"The census is already being compiled using mobile phone data to calculate population mobility indicators."
Spain will be the first country in Europe with a population with more than 16 million inhabitants which has decided, starting in 2021, to abandon the traditional census and adopt a new census incorporating Big Data.
Antonio Argüeso, Vice Director General of Sociodemographic Statistics at the Spanish National Statistics Institute (INE), main creator of this important change, participated a few days ago in a seminar organised by the Centre for Demographic Studies (CED) at the UAB campus, in which he analysed the evolution and future of the census in Spain, now that the INE has decided to pursue in the year 2021.
-How does this new "public statistical product" compare to what currently exists?
It will be a true census, in the sense that it will gather data on all of the population and therefore will be an exhaustive recount; but the information will not be obtained through door-to-door surveys, but rather be compiled through different administrative registries and that is what makes it so new.
-What are the main changes in how the data is obtained?
From our point of view, all changes to a traditional census is an improvement. We will not have less information; we will have at least the same information a traditional census through surveys offers us. We will additionally have new data (for example, a classification of households according to electrical consumption) and with a higher quality, quicker and with more frequency.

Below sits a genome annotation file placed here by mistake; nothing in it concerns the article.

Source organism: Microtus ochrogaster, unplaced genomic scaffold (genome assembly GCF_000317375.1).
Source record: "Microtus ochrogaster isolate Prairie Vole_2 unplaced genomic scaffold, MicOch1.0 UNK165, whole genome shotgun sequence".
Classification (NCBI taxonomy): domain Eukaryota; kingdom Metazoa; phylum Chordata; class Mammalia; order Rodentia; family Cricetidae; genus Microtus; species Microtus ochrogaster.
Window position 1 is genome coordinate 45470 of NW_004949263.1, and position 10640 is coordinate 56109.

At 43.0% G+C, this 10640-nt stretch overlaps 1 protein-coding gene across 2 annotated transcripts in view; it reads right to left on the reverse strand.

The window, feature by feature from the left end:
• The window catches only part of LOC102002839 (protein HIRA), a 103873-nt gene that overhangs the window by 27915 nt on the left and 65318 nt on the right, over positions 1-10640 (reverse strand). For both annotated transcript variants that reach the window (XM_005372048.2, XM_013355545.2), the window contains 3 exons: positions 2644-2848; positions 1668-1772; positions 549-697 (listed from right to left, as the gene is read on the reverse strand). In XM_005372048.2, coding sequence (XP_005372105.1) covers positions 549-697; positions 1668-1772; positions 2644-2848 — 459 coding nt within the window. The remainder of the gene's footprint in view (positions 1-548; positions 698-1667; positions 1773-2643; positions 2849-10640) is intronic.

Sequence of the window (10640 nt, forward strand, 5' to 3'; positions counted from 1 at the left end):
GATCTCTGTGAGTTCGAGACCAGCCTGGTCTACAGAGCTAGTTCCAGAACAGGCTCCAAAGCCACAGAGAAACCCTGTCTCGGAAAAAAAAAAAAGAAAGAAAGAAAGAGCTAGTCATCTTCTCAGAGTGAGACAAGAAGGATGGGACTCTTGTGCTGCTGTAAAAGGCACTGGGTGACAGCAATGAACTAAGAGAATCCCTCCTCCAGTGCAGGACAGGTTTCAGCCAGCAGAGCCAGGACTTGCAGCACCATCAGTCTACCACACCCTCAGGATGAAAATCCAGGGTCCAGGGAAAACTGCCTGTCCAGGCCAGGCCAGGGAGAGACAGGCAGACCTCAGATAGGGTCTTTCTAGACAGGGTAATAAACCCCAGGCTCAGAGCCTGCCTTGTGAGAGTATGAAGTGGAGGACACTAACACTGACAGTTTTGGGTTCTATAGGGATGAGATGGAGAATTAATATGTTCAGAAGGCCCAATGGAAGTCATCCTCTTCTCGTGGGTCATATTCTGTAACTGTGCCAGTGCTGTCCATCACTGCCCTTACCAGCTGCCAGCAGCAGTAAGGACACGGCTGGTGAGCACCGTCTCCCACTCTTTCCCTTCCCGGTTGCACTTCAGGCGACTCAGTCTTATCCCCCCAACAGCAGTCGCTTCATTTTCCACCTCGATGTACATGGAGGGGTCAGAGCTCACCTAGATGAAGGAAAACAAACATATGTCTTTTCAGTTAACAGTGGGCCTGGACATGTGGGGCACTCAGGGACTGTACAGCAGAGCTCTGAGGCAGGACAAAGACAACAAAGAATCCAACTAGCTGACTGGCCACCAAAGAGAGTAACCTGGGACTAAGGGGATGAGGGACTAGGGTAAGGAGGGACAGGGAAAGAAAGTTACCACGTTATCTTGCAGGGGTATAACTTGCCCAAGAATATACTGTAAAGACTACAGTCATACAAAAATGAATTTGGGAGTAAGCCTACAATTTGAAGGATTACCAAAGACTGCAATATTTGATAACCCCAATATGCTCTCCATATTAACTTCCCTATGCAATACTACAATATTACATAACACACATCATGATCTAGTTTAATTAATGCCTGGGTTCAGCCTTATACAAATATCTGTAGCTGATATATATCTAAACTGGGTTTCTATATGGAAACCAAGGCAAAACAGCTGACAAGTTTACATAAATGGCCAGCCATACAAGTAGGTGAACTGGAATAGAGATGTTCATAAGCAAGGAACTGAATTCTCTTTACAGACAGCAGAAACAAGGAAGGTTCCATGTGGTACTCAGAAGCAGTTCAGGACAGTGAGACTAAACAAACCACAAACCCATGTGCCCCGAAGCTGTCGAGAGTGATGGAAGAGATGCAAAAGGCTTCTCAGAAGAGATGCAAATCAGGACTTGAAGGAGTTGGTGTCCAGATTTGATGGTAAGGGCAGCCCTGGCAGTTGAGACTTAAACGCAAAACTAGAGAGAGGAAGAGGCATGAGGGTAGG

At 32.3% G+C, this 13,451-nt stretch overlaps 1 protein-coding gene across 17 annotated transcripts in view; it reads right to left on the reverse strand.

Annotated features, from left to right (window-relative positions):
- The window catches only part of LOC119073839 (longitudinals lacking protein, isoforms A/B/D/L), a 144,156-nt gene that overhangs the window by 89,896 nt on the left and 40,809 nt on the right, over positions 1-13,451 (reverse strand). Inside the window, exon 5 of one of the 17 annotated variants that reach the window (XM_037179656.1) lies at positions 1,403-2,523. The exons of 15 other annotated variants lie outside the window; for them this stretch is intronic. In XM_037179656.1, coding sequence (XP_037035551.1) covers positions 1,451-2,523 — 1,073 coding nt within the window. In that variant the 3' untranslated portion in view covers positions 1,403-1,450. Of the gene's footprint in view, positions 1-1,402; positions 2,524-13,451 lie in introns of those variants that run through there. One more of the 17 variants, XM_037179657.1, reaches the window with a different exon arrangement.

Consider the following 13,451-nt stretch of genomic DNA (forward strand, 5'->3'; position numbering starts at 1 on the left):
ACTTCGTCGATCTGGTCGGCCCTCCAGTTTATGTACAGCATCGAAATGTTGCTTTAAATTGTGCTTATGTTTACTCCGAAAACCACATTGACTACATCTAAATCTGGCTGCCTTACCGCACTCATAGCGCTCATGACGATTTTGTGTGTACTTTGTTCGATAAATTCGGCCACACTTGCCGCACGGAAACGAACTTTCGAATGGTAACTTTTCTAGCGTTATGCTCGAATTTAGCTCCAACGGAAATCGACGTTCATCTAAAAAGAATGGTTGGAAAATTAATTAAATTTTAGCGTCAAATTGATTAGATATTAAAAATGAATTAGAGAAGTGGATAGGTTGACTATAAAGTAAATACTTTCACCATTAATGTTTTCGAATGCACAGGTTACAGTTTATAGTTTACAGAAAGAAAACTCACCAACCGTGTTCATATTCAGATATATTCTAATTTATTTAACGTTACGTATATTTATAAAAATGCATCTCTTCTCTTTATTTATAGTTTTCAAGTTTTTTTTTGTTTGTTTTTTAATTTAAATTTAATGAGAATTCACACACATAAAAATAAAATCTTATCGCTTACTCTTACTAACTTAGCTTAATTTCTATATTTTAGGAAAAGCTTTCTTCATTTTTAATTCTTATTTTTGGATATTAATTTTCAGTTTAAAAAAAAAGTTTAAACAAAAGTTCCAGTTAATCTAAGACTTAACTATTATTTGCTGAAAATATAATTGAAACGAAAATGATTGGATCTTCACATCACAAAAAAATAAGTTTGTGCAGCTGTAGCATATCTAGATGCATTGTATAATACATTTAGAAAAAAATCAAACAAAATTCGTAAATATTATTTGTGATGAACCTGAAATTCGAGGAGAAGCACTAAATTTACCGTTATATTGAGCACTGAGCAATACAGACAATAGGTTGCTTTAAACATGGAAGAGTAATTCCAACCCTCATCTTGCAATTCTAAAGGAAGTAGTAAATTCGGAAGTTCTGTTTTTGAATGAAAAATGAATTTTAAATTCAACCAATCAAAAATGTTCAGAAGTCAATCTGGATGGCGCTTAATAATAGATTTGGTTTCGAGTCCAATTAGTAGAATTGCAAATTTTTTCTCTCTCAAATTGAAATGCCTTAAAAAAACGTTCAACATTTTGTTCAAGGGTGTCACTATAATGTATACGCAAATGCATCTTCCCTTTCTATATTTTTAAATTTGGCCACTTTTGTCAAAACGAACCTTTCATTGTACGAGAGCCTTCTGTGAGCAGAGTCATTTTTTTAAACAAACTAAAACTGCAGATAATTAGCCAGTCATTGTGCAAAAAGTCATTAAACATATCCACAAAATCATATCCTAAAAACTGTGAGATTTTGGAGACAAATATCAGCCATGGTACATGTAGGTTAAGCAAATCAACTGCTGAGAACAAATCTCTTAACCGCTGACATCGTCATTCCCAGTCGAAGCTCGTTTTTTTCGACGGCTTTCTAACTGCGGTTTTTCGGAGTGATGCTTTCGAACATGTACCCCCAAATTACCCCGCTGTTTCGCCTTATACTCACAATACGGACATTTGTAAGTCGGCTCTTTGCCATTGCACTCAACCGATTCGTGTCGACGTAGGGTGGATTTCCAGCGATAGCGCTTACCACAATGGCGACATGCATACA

-Some experts doubt whether this new "census" will reflect the regional details and small populations which were earlier included, and that the social and demographic phenomena emerging in these areas will not be equally distinguished. Is that possible?
That is precisely the reason why these seminars were organised at the UAB. It is true that part of the academic community may be hesitant to accept this change in model for fear of having information being lost; we explain that this procedure will fundamentally introduce improvements, and I think we have been able to transmit that during these seminars. Of course, no regional details or information on the population will be lost; we can guarantee that.
-It is clear that the use of Big Data will multiply the possibilities of obtaining public censuses or statistics, but might it also be a handicap because it will be dealing with a larger amount of personal data, which could therefore compromise anonymity?
These new sources of data are a huge opportunity and the INE is determined to incorporate them, although we must be cautious in the process of doing so. We must understand the data, know how to explain it and how to treat it. It is not as easy as it seems and there will be an immediate revolution in our statistics. In the case of the census, we are already using mobile phone data to calculate population mobility indicators. Of course, we do this in the form of aggregate data, always respecting the privacy of individual information. In this sense, the use of big data does not represent a great change in how we act. The INE never offers information which can directly or indirectly reveal any personal data.
-To what extent is a public survey or census a true reflection of reality? In other words, isn't there an invisible part of the population (vulnerable sectors) that does not appear in these statistics? And, if so, how can this be solved to reflect these parts of society?